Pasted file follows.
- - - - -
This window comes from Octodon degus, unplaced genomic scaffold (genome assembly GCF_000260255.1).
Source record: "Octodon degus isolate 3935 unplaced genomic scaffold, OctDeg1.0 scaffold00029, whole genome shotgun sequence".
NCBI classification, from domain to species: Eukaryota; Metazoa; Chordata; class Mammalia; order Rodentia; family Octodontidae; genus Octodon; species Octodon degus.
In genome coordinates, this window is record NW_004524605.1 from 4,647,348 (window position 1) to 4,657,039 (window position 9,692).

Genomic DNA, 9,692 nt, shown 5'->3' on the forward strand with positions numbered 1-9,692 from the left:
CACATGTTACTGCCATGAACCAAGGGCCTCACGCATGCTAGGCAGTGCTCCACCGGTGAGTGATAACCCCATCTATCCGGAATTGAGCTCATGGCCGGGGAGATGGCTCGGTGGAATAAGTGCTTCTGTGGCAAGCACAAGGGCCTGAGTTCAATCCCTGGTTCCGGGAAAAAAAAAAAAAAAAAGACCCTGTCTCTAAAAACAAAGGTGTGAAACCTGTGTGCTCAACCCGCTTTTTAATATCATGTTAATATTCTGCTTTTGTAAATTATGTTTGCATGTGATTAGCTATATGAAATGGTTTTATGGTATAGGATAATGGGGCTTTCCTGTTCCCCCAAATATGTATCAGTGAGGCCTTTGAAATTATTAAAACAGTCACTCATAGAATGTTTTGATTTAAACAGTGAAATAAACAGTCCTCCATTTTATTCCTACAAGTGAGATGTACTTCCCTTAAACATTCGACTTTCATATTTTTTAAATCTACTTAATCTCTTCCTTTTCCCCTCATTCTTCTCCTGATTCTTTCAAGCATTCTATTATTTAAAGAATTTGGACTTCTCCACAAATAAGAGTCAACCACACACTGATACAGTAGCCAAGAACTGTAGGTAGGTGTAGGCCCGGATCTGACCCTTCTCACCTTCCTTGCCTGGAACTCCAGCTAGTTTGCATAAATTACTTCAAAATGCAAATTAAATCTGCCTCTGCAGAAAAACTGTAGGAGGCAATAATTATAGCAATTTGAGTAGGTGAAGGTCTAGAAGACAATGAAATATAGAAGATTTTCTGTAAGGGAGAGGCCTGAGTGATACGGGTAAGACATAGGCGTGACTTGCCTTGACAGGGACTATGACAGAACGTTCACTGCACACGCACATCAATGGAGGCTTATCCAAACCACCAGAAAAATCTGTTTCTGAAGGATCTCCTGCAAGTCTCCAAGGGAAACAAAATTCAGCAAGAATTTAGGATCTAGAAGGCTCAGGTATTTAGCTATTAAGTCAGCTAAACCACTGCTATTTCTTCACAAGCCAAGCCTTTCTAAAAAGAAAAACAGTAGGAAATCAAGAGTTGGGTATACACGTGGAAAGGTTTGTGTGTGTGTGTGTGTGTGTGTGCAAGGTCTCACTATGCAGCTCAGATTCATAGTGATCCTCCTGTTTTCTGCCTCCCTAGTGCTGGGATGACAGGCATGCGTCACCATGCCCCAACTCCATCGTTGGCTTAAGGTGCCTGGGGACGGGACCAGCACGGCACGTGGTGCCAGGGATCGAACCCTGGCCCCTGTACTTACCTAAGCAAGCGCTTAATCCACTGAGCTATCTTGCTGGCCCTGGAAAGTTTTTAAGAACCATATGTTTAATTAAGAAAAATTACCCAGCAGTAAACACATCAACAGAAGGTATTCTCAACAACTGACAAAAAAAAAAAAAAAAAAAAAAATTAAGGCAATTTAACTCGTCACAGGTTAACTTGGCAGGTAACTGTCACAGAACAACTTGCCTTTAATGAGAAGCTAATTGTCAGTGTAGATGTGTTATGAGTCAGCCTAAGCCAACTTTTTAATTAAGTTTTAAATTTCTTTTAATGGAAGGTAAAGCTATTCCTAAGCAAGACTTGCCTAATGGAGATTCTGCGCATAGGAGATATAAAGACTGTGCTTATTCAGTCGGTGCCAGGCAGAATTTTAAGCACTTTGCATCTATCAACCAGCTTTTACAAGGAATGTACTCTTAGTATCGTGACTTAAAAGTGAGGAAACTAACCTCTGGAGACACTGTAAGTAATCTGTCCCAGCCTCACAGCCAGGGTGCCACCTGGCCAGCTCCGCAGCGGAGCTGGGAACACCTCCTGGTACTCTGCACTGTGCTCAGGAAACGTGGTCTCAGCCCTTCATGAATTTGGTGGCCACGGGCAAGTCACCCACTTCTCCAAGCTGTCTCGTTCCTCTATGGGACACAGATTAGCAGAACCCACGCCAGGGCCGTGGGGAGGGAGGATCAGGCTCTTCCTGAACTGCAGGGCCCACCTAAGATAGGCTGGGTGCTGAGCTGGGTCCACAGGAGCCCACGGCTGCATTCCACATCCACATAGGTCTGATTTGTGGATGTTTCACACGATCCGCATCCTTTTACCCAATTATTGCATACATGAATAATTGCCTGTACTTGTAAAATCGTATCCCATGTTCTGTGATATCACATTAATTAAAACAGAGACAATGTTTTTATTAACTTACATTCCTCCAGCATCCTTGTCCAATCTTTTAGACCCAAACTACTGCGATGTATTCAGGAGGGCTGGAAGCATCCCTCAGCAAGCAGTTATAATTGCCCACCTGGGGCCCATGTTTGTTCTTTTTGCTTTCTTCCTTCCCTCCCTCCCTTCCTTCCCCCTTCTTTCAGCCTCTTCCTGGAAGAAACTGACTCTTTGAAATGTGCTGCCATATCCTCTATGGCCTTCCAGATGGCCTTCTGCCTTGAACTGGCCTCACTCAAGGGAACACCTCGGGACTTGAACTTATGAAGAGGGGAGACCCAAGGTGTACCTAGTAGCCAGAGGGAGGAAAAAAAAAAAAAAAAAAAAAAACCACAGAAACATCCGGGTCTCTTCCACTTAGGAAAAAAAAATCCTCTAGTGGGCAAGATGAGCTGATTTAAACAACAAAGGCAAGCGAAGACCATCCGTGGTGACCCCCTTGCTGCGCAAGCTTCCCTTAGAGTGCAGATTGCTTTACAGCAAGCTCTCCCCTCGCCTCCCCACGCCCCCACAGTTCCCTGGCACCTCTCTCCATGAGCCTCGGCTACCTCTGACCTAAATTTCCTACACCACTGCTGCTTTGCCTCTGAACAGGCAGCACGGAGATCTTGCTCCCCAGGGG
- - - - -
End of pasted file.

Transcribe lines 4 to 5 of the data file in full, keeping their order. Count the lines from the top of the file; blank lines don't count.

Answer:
In genome coordinates, this window is record NW_004524605.1 from 4,647,348 (window position 1) to 4,657,039 (window position 9,692).

Genomic DNA, 9,692 nt, shown 5'->3' on the forward strand with positions numbered 1-9,692 from the left: